Compare any two graphics cards:
GeForce GTX 460 vs GeForce GTX 560 Ti
IntroThe GeForce GTX 460 has core clock speeds of 675 MHz on the GPU, and 900 MHz on the 768 MB of GDDR5 memory. It features 336 SPUs as well as 56 TAUs and 24 ROPs.
Compare that to the GeForce GTX 560 Ti, which has a core clock speed of 822 MHz and a GDDR5 memory speed of 1002 MHz. It also features a 256-bit bus, and makes use of a 40 nm design. It is made up of 384 SPUs, 64 Texture Address Units, and 32 Raster Operation Units.
(No game benchmarks for this combination yet.)
Power Usage and Theoretical Benchmarks
Power Consumption (Max TDP)
Performance-wise, the GeForce GTX 560 Ti should theoretically be quite a bit superior to the GeForce GTX 460 in general. (explain)
Texel RateThe GeForce GTX 560 Ti will be much (about 39%) faster with regards to AF than the GeForce GTX 460. (explain)
Pixel RateThe GeForce GTX 560 Ti should be a lot (more or less 62%) better at anti-aliasing than the GeForce GTX 460, and also will be able to handle higher screen resolutions while still performing well. (explain)
Please note that the above 'benchmarks' are all just theoretical - the results were calculated based on the card's specifications, and real-world performance may (and probably will) vary at least a bit.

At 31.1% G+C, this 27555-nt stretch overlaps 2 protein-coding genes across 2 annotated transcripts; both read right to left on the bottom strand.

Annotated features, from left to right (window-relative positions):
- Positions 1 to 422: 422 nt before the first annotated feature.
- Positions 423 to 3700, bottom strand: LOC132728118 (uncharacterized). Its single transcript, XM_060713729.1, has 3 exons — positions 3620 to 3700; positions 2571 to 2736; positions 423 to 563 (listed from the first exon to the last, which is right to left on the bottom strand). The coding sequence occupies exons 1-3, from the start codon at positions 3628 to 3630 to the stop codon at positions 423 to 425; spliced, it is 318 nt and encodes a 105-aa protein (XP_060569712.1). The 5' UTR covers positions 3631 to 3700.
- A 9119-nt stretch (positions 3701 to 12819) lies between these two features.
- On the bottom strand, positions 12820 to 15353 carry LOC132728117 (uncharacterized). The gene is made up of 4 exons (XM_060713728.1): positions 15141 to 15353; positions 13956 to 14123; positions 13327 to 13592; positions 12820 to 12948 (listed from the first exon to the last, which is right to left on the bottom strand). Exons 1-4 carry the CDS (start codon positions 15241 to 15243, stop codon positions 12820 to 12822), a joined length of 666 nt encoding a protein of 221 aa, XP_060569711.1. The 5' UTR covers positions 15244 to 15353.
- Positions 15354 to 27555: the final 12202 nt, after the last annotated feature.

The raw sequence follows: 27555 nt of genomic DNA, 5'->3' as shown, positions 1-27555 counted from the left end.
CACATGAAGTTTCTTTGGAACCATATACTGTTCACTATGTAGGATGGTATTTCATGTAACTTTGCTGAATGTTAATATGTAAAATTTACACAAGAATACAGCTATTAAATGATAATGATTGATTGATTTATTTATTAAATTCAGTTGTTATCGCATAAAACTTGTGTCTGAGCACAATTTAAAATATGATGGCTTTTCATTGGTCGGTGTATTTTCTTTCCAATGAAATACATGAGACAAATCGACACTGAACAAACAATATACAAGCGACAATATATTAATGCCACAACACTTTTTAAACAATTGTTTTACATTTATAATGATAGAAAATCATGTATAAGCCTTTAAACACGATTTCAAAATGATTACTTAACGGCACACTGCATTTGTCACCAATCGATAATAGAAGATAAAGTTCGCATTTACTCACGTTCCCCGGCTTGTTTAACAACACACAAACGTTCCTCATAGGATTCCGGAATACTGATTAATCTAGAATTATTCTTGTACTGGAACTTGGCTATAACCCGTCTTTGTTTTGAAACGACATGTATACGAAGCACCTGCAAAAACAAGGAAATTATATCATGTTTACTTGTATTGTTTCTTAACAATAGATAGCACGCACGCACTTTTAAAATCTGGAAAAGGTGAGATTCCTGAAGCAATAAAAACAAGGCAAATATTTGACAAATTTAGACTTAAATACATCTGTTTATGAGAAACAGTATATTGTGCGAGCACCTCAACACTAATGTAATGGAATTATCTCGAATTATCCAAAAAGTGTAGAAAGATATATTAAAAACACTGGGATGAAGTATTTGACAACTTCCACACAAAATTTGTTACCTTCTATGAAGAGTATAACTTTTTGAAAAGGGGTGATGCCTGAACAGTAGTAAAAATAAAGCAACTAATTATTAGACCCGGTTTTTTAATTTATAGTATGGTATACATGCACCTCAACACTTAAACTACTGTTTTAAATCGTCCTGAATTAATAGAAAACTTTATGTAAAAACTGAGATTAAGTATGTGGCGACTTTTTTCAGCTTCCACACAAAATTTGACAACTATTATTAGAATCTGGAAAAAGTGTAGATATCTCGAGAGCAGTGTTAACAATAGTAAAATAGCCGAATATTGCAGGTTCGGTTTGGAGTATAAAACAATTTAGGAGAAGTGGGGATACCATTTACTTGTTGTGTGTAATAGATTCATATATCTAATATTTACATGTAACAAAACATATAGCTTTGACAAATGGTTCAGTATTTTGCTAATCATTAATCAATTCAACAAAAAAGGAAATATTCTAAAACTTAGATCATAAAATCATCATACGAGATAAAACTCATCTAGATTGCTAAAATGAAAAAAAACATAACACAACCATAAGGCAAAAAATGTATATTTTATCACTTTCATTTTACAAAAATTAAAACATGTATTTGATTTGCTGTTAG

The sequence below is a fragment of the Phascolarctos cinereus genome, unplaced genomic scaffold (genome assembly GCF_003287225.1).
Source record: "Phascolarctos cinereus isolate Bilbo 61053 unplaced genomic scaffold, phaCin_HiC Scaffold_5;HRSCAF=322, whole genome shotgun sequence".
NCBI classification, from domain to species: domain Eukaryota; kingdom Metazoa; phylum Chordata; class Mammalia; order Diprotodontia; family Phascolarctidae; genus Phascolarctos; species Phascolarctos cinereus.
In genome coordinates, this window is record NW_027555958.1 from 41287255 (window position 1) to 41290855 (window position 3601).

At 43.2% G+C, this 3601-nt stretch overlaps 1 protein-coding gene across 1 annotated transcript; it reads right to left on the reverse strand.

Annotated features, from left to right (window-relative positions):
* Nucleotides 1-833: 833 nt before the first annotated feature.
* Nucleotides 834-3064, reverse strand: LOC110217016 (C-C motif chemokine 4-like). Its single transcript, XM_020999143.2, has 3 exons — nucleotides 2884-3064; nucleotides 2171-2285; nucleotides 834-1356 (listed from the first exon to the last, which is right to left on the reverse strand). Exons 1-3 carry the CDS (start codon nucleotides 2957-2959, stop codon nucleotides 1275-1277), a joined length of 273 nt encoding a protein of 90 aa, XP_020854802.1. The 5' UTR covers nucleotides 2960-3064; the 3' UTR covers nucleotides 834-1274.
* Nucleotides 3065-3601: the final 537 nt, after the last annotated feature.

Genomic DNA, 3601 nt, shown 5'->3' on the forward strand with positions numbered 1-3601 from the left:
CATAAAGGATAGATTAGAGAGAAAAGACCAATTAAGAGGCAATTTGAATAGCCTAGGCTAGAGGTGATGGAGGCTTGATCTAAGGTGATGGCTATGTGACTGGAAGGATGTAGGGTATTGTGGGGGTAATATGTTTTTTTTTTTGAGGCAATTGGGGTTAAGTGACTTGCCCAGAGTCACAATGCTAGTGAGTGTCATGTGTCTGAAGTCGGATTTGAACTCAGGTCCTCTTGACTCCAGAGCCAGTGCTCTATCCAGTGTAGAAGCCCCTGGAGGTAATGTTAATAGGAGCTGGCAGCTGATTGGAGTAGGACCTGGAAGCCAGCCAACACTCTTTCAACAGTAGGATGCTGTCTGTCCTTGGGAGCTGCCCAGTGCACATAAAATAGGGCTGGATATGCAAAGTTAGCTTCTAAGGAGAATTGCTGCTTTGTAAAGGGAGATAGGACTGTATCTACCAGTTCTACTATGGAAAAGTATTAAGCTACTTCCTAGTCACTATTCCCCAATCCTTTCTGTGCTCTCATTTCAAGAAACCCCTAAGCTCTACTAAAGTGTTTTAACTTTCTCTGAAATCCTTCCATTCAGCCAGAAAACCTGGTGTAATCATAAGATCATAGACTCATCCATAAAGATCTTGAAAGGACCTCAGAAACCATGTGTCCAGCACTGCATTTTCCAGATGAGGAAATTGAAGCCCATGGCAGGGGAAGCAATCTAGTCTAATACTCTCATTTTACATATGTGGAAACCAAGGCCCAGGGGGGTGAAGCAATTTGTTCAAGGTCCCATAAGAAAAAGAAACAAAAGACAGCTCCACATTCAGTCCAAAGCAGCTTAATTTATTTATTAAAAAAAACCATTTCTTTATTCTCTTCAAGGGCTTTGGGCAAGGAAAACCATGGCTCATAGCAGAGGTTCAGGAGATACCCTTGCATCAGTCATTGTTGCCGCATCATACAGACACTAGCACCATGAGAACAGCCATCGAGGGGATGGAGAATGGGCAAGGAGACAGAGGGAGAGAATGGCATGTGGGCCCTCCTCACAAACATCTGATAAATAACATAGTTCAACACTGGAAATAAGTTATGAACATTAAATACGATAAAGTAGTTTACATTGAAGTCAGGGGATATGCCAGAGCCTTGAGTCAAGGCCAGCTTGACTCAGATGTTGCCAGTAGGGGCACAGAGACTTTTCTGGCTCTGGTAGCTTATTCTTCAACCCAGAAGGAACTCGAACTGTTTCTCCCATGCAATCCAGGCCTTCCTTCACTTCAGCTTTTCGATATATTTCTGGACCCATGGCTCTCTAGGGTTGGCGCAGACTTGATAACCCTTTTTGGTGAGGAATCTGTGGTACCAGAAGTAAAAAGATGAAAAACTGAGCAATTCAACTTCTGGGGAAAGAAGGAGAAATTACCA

Price ComparisonPlease note that the price comparisons are based on search keywords, and might not be the exact same card listed on this page. We have no control over the accuracy of their search results.
Memory Bandwidth: Bandwidth is the maximum amount of data (counted in megabytes per second) that can be transported across the external memory interface in one second. It's worked out by multiplying the card's interface width by its memory speed. If it uses DDR type RAM, it should be multiplied by 2 once again. If DDR5, multiply by 4 instead. The higher the bandwidth is, the faster the card will be in general. It especially helps with AA, HDR and higher screen resolutions.
Texel Rate: Texel rate is the maximum amount of texture map elements (texels) that are applied per second. This number is calculated by multiplying the total number of texture units by the core speed of the chip. The higher this number, the better the card will be at handling texture filtering (anisotropic filtering - AF). It is measured in millions of texels per second.
Pixel Rate: Pixel rate is the maximum number of pixels the video card could possibly write to its local memory in one second - measured in millions of pixels per second. The number is calculated by multiplying the number of Render Output Units by the the core speed of the card. ROPs (Raster Operations Pipelines - also called Render Output Units) are responsible for drawing the pixels (image) on the screen. The actual pixel fill rate also depends on quite a few other factors, especially the memory bandwidth of the card - the lower the memory bandwidth is, the lower the potential to reach the maximum fill rate.